Imaging and Processing the Full Moon – January 2018

It’s the start of a new year and already we have had our ‘super moon’ of 2018 in the skies; on the 1st January 2018, the moon reached its perigee – the point in its orbit when it is closest to Earth. This creates a phenomena where the moon near the horizon appears bigger than normal (it isn’t actually much bigger; the effect is an optical illusion).

Luckily, I had clear skies on New Year’s Day, when the moon was at 100%, and so set about shooting video to process into a moon shot.

I tried this earlier last year with some success but the image ended up with ghosting artifacts which really annoy me so I wanted a chance to reshoot and try a new approach.

I used my Skywatcher 80ED scope with an Altair Hypercam IMX178c. I use this camera for planetary and lunar work and find it is excellent for both. For capture, I used the current beta of Sharpcap which has a few cool features. Firstly, Sharpcap helps automate focusing which is a real help when seeing isn’t great – focusing on the moon, especially in urban areas, is difficult as atmospheric conditions cause the image to shift in and out of focus. Sharpcap has a feature that helps average focusing across a number of frames and moves the focuser through a series of steps. I tend to run this a few times to account for focuser backlash and to find the sweet spot for my focus.

Once focused, then the real magic happens. Sharpcap beta has a ‘seeing monitor’ function where you can select a lower limit on seeing conditions based on a graph that is produced as the camera gathers frames. You can also set a frame count so that your video will contain much higher quality frames so will produce cleaner stacks later on.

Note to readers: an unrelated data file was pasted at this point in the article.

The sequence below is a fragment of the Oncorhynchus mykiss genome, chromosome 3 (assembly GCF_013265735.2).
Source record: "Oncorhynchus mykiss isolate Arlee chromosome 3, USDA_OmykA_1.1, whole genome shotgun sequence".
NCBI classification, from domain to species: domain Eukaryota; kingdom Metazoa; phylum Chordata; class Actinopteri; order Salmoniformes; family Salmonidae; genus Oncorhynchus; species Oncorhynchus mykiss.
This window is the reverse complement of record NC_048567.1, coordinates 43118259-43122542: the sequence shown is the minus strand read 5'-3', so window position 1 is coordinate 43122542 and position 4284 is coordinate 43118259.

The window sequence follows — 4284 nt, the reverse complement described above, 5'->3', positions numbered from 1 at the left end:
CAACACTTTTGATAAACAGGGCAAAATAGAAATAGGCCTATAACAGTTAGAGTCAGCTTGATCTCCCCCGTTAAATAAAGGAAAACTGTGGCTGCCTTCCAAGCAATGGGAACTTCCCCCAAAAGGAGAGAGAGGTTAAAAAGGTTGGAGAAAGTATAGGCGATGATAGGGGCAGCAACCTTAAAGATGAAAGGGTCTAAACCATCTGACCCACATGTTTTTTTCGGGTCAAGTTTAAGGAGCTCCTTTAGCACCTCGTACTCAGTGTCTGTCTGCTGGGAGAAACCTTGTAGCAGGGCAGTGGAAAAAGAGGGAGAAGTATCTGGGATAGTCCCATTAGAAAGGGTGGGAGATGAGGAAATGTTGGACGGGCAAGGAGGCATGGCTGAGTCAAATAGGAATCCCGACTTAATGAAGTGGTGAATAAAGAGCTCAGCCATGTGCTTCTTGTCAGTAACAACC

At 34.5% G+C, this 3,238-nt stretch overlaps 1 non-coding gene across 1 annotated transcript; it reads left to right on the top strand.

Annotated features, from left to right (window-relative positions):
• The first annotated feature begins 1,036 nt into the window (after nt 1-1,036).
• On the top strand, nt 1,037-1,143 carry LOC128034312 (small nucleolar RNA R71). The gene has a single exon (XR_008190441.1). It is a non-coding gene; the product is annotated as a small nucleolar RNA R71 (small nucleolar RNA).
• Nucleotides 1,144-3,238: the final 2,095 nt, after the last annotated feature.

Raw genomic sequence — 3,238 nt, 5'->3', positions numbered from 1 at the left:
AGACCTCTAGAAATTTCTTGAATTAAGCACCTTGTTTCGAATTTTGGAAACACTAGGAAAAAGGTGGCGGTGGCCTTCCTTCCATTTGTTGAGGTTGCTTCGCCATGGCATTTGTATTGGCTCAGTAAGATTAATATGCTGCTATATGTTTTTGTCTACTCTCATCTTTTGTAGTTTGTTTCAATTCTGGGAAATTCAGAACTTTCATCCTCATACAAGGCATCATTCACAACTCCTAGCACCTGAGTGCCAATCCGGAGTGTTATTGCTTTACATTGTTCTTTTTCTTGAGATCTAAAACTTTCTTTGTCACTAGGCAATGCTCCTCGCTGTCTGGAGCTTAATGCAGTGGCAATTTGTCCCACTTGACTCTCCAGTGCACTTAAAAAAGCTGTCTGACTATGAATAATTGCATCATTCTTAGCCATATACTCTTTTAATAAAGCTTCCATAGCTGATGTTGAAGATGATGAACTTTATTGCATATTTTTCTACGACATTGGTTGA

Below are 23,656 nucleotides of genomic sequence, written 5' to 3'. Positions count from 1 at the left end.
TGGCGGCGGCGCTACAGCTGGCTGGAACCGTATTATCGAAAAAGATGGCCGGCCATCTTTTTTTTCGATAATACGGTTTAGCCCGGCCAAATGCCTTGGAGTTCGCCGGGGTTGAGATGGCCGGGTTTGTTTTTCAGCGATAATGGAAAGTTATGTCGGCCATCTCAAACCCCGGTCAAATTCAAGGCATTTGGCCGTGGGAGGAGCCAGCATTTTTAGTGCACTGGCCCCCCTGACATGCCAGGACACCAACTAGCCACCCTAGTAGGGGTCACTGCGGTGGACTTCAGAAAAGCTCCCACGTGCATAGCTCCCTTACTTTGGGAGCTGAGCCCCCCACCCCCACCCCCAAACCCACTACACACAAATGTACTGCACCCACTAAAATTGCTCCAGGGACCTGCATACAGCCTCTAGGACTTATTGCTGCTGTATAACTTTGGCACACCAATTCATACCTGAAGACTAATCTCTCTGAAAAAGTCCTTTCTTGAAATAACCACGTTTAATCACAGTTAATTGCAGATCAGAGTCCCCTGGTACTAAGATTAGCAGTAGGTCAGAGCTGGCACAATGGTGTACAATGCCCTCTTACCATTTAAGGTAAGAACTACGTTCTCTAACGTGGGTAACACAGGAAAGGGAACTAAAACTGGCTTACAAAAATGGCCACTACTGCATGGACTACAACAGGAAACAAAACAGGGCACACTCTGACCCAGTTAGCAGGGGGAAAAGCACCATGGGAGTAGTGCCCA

Why video? Sheer force of numbers. I can’t quite fit the moon onto my sensor using the 80ED so I need to shoot two images and then merge them together. Each ‘image’ is the result of a stack in Autostakkert!3 and the stacks are made from .ser video files of 5,000 frames each! When I stack, I select the top 5% only to make sure that my image is as good as it can be, given the conditions I shoot under.

Once stacked, I ended up with two .TIFF files that need combining. I use Image Composite Editor, a free (!!) program from Microsoft that works seamlessly (sorry!) to create a composite image.

Until now, I would then load the image into Registax and play with the voodoo wavelets until something useful appeared, but I had issues with the final image that always seemed to have horizontal and vertical lines embedded into it, and which I would have to then spend time cloning out in Photoshop.

No longer! I discovered a plug in by Astra Image that provides brilliant sharpening filters for Photoshop that are, in my experience, far superior to Registax.

I processed the composite image using the filters before using three saturation adjustment layers (60%, 30% & 15%) then creating contrast using curves. The final image shows the colours of the mineral content on the surface of the moon and creates, in my opinion, a far more interesting image than the more common grey / mono images.

I am much happier with this image when compared to the one I processed last October. The detail is stronger and the focus is much tighter. Next, I plan to use my 8″ reflector with a 2x Barlow to draw out some more surface detail of craters.

To help learn the Moon’s features, I found a helpful website that identifies areas you hover over.

Perigee Moon - 1st Jan 2018 Higher resolution on my Astrobin account


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